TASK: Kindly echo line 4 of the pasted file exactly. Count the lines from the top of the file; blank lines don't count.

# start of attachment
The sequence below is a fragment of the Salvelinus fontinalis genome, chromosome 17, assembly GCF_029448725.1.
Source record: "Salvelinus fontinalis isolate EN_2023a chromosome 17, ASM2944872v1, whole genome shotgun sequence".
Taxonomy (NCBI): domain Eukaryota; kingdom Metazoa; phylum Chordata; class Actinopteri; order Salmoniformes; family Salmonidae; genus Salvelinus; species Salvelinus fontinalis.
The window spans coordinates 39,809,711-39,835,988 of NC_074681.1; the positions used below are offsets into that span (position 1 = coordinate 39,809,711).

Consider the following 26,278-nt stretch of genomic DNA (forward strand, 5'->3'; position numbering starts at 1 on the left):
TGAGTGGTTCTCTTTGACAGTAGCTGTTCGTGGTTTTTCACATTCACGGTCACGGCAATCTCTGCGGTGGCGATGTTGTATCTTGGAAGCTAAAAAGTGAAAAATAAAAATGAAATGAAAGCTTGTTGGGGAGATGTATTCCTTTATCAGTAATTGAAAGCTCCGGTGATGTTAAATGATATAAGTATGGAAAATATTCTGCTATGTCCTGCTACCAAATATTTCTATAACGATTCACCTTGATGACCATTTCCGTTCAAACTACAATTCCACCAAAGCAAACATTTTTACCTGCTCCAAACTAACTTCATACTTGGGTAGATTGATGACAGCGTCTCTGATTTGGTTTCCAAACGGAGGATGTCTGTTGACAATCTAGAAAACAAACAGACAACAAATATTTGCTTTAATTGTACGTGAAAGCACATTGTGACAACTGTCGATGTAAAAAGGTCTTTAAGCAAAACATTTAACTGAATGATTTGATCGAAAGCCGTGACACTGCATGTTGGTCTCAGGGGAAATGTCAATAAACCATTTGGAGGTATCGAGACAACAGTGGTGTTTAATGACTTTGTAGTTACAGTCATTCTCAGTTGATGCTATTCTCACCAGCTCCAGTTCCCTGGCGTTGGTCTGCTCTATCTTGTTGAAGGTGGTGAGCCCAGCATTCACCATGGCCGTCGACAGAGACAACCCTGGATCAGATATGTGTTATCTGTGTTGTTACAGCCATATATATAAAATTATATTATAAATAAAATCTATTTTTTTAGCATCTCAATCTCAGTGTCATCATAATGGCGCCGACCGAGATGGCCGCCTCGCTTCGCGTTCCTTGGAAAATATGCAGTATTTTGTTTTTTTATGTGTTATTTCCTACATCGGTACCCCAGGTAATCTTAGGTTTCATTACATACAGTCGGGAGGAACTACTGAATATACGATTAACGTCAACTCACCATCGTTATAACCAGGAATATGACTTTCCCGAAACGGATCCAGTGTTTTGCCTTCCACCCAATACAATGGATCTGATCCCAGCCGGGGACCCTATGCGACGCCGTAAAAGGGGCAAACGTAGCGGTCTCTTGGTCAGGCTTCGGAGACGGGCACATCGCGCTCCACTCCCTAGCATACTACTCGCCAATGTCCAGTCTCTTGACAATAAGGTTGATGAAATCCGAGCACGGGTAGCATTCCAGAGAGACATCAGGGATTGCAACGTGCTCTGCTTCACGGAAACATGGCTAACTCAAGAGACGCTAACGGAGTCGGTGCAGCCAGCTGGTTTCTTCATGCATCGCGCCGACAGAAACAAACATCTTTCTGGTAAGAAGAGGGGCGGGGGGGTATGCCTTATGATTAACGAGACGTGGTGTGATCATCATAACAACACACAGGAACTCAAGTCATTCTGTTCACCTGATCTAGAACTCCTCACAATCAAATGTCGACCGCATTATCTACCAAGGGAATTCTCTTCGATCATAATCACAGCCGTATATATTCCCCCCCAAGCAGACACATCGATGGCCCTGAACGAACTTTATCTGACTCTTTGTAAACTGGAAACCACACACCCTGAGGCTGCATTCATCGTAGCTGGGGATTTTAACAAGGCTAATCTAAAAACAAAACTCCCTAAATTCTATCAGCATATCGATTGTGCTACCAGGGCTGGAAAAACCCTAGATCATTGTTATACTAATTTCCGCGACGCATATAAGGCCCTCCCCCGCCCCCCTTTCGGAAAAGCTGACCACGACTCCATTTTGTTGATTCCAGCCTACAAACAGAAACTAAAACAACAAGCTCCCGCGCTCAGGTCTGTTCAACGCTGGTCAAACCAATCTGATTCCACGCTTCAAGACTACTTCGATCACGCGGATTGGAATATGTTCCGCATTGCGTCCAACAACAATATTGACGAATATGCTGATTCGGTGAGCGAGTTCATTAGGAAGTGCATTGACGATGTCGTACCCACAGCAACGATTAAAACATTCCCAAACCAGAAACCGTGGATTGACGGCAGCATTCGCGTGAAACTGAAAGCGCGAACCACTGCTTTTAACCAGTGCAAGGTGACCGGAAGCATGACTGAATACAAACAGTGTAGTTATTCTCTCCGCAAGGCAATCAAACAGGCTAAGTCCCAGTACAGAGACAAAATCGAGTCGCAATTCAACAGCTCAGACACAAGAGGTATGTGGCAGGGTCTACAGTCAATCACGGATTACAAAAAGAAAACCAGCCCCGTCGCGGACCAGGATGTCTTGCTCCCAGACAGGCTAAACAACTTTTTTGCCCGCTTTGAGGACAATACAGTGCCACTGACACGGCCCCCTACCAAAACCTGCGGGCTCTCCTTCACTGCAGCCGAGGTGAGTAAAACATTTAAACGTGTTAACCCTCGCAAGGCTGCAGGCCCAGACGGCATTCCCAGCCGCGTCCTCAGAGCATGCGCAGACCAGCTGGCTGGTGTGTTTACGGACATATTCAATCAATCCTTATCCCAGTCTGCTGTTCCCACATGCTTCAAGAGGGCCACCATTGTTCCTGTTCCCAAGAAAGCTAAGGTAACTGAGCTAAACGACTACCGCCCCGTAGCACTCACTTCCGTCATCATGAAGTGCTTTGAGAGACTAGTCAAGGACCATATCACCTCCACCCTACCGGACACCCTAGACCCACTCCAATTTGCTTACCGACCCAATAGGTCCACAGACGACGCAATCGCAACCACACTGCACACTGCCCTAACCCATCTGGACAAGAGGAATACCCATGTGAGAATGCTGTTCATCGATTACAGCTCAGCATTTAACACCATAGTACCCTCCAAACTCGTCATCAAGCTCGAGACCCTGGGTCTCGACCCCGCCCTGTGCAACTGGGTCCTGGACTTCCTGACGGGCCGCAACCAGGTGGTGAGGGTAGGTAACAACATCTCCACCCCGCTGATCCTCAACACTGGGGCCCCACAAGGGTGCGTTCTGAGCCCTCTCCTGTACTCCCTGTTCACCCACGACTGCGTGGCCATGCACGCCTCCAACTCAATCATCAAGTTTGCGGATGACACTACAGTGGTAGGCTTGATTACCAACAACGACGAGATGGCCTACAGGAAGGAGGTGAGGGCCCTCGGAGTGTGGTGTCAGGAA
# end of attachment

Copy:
The window spans coordinates 39,809,711-39,835,988 of NC_074681.1; the positions used below are offsets into that span (position 1 = coordinate 39,809,711).